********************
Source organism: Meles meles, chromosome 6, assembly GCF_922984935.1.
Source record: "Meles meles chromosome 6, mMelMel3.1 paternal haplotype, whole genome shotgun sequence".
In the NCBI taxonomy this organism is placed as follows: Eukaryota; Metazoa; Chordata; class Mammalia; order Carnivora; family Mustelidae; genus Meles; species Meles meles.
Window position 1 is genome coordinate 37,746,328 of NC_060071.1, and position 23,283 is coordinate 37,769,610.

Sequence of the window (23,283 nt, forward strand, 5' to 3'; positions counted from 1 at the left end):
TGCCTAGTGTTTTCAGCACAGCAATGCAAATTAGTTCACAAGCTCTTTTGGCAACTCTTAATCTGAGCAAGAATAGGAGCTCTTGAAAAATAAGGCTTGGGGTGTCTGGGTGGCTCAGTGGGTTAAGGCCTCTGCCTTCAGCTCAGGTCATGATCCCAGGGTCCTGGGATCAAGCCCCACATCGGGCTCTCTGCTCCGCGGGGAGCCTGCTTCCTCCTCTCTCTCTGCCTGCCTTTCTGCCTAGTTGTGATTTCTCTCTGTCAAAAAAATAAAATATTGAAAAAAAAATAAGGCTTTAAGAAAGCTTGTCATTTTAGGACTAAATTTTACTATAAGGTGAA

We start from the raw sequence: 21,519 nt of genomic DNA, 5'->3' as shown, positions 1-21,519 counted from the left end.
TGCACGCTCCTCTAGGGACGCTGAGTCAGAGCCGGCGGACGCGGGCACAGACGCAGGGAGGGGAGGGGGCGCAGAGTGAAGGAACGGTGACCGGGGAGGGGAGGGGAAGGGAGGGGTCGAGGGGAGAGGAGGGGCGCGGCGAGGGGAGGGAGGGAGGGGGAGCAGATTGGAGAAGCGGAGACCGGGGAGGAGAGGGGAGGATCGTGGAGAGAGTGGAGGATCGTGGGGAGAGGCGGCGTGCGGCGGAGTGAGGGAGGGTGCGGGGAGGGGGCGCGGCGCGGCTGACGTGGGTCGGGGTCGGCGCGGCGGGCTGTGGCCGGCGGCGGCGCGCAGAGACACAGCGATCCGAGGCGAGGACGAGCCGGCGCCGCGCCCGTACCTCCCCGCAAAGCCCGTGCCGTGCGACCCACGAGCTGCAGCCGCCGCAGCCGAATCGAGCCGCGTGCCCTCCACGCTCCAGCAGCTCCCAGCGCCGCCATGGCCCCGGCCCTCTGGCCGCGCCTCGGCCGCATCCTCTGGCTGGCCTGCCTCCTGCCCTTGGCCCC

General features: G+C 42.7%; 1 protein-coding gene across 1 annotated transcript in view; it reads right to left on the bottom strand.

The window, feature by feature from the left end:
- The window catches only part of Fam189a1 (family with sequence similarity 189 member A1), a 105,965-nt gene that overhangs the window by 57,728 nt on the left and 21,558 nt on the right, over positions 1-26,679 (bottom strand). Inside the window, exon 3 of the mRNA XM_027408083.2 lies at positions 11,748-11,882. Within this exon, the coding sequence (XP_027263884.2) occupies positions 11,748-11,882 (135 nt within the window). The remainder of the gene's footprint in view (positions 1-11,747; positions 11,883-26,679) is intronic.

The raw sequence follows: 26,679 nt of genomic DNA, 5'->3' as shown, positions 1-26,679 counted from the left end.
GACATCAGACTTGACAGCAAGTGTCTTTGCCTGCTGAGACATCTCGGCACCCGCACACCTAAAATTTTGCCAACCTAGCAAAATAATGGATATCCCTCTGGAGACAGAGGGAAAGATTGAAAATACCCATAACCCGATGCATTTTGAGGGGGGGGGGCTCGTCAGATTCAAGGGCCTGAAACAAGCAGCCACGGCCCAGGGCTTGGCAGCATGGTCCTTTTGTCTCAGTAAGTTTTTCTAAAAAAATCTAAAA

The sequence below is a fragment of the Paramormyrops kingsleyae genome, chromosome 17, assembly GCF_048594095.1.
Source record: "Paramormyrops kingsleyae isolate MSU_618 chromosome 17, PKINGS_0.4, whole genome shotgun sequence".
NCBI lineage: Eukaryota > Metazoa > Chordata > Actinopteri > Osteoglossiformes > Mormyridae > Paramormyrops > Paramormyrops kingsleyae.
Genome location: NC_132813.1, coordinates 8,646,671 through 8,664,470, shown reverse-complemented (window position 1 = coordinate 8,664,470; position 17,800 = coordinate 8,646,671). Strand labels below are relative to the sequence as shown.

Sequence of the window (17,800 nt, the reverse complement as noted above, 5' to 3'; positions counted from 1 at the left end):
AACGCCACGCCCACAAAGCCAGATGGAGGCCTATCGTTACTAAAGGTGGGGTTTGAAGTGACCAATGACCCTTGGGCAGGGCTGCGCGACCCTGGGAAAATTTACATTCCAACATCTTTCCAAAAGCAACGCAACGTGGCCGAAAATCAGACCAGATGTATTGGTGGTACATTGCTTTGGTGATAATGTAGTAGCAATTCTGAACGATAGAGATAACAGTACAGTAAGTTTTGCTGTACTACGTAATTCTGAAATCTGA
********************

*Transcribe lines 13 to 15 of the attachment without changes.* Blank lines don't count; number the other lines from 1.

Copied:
GACATCAGACTTGACAGCAAGTGTCTTTGCCTGCTGAGACATCTCGGCACCCGCACACCTAAAATTTTGCCAACCTAGCAAAATAATGGATATCCCTCTGGAGACAGAGGGAAAGATTGAAAATACCCATAACCCGATGCATTTTGAGGGGGGGGGGCTCGTCAGATTCAAGGGCCTGAAACAAGCAGCCACGGCCCAGGGCTTGGCAGCATGGTCCTTTTGTCTCAGTAAGTTTTTCTAAAAAAATCTAAAA

The sequence below is a fragment of the Paramormyrops kingsleyae genome, chromosome 17, assembly GCF_048594095.1.
Source record: "Paramormyrops kingsleyae isolate MSU_618 chromosome 17, PKINGS_0.4, whole genome shotgun sequence".